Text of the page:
So the parents of these young children are okay with the uniforms of the Laker Girls, which expose nearly as much, but seeing Lizzo's body is the bridge too far? We see as much of other celebrities all the time. Opposing it as a general trend, I get, but claiming that Lizzo is somehow worse is ridiculous. She's not the first celebrity to appear in the thong, she's not the first celebrity to twerk, she's not the first celebrity to reveal to kids that adults have butts.

    Has Madonna done something like this in *recent* memory? Not that I'm aware of. But come on, you're acting like bringing up *Madonna* isn't relevant in a discussion about how Lizzo isn't the first female singer to display her body? That's not "whataboutism," it's acknowledging the reality that Lizzo is part of a hearty and longstanding tradition of female singers, she's just one of the biggest people to engage in it.

    @janejellyroll I agree. I like how some people seem to forget that nowadays children have the whole world (internet) in their pockets. Her whole *kitten* was hanging out? Yeah.... and? Lizzo isn't the first-born only Madonna, but is everyone forgetting Miley Cyrus post Hannah Montana? - and certainly won't be the last. I do believe people are making a big deal about her size. What I don't understand is why it's anybody's business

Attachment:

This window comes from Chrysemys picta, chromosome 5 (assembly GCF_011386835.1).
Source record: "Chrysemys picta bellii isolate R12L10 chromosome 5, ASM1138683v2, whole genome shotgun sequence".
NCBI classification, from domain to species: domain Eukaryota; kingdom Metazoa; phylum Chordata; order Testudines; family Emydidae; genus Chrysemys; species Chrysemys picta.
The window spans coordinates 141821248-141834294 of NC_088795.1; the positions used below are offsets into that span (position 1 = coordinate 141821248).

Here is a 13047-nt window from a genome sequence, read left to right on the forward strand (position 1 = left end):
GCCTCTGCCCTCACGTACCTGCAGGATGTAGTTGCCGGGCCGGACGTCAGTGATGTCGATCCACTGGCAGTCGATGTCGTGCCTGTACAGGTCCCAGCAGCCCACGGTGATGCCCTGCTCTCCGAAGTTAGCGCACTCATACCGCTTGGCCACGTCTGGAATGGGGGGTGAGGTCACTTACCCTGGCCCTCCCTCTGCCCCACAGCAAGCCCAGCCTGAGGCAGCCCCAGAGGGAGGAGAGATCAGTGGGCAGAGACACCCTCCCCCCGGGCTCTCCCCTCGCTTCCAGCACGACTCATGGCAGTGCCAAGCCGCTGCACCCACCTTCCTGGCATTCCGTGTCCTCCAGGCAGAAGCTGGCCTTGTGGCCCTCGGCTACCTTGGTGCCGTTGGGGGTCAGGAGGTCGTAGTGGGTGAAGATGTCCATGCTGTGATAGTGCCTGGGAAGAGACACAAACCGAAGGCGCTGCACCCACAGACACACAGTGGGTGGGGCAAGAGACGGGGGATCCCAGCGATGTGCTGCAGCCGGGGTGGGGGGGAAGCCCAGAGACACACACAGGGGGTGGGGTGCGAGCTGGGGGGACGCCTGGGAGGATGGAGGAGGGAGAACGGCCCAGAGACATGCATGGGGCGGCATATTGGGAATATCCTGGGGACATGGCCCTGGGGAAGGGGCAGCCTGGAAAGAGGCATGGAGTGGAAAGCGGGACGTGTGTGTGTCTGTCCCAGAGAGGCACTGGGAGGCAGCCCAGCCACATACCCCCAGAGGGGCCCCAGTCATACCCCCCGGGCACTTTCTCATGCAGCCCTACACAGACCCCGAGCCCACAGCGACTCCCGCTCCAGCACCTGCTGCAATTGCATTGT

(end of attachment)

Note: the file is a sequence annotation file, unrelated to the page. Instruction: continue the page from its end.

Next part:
I am not saying that what Jillian Michaels said was right, or even in good taste, but I also feel that its ridiculous to not expect people to have a reaction to the way she dressed at the game. As you pointed out, she is definitely not the first person to display her body publically like that, but everyone in the past had to accept the attention they received for it whether it was positive or negative. There was a ton of negative feedback after the whole "wardrome malfunction" at the superbowl, and I don't think that everyone should just be forced to accept the idea that she is exploring her body by dressing like that. As the father of three young daughters, I would absolutely not be ok with them dressing like that in public, and I don't think that it would be considered body shaming to make them aware I felt that way. There is a big difference between loving the body you are in, and deliberately doing things to draw attention to yourself which I think was exactly the goal at that game. With that said, I don't think that gives Jillian Michaels(or anyone) the right to discuss her body the way she did, nor do I think it was ok for the interviewer to ask the question. I may think the way she dresses at times is in bad taste, but that doesn't necessarily mean I am body shaming her.

    And the Laker Girls uniforms are different because . . . the bootie shorts or bikini bottoms are just a little more coverage (not much)? . . . they're paid to be professionally underdressed at the event? . . . they're slim and fit? . . . or . . . ?